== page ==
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Bats roosting in my porch: 6. Morphology of the Common Fruit Bat

on 16th August 2014

The Common Fruit Bat (Cynopterus brachyotis) is a mammal and has the capacity of true flight – unlike flying squirrels and flying lemurs that actually are gliders. Its face is dog-like (above)

Like other bat species, it hangs on one or both feet when at rest with the help of its sharp, recurved claws at the tip of the five toes (below). With the head hanging down, it can suddenly launch into flight by releasing its grip on the hanging surface.

The thumb, with a sharp claw at the end, is used for food manipulation, clinging to surfaces or in crawling. It is also used in grooming.

The sharp pair of ears, with their concentric folds(?) on the inner surface, are thought to help in sound reception (above left). They regularly twitch when the bat is roosting, except when it is totally at rest. Note the long red tongue, usually covered with papillae (hairs) at the tip to help in mopping up nectar LINK as well as in grooming (above right).

YC Wee
Singapore
August 2014

If you like this post please tap on the Like button at the left bottom of page. Any views and opinions expressed in this article are solely those of the authors/contributors, and are not endorsed by the Lee Kong Chian Natural History Museum (LKCNHM, NUS) or its affiliated institutions. Readers are encouraged to use their discretion before making any decisions or judgements based on the information presented.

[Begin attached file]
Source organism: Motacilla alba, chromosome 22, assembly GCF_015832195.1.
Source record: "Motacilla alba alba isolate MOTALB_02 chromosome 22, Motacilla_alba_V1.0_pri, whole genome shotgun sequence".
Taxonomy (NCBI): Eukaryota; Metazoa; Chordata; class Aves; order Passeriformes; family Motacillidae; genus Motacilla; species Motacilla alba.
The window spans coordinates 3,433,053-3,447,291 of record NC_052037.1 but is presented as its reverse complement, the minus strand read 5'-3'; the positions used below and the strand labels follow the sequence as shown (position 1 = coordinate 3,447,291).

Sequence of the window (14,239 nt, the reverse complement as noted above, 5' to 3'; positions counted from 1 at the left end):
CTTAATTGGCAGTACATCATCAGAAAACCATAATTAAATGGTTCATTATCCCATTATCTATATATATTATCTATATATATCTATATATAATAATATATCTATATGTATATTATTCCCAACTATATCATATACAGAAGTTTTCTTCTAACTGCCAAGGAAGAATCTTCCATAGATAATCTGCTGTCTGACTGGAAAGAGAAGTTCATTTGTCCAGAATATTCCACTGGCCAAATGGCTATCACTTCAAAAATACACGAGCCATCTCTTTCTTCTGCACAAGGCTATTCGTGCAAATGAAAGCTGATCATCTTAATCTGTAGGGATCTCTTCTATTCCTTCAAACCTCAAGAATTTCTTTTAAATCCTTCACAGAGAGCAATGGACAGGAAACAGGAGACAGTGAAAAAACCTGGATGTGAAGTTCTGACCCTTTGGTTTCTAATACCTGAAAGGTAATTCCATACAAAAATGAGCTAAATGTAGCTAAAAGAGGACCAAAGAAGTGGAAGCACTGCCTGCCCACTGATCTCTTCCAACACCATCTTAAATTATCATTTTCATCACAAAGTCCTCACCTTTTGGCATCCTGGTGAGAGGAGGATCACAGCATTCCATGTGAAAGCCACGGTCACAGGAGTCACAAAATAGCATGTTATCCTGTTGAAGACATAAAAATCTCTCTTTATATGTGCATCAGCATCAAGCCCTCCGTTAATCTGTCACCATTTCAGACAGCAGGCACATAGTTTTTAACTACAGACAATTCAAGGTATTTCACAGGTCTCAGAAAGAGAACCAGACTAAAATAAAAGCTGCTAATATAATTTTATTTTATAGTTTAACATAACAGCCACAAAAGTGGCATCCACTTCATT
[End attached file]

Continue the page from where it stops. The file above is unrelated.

YC Wee

Dr Wee played a significant role as a green advocate in Singapore through his extensive involvement in various organizations and committees: as Secretary and Chairman for the Malayan Nature Society (Singapore Branch), and with the Nature Society (Singapore) as founding President (1978-1995). He has also served in the Nature Reserve Board (1987-1989), Nature Reserves Committee (1990-1996), National Council on the Environment/Singapore Environment Council (1992-1996), Work-Group on Nature Conservation (1992) and Inter-Varsity Council on the Environment (1995-1997). He is Patron of the Singapore Gardening Society and was appointed Honorary Museum Associate of the Lee Kong Chian Natural History Museum (LKCNHM) in 2012. In 2005, Dr Wee started the Bird Ecology Study Group. With more than 6,000 entries, the website has become a valuable resource consulted by students, birdwatchers and researchers locally and internationally. The views and opinions expressed in this article are his own, and do not represent those of LKCNHM, the National University of Singapore or its affiliated institutions.

Other posts by YC Wee

2 responses

  1. The picture of its open mouth is interesting – I’d like to take a closer look at their teeth. Was the bat opening its mouth to call? P.S. Have tons of BESG posts to catch up on!

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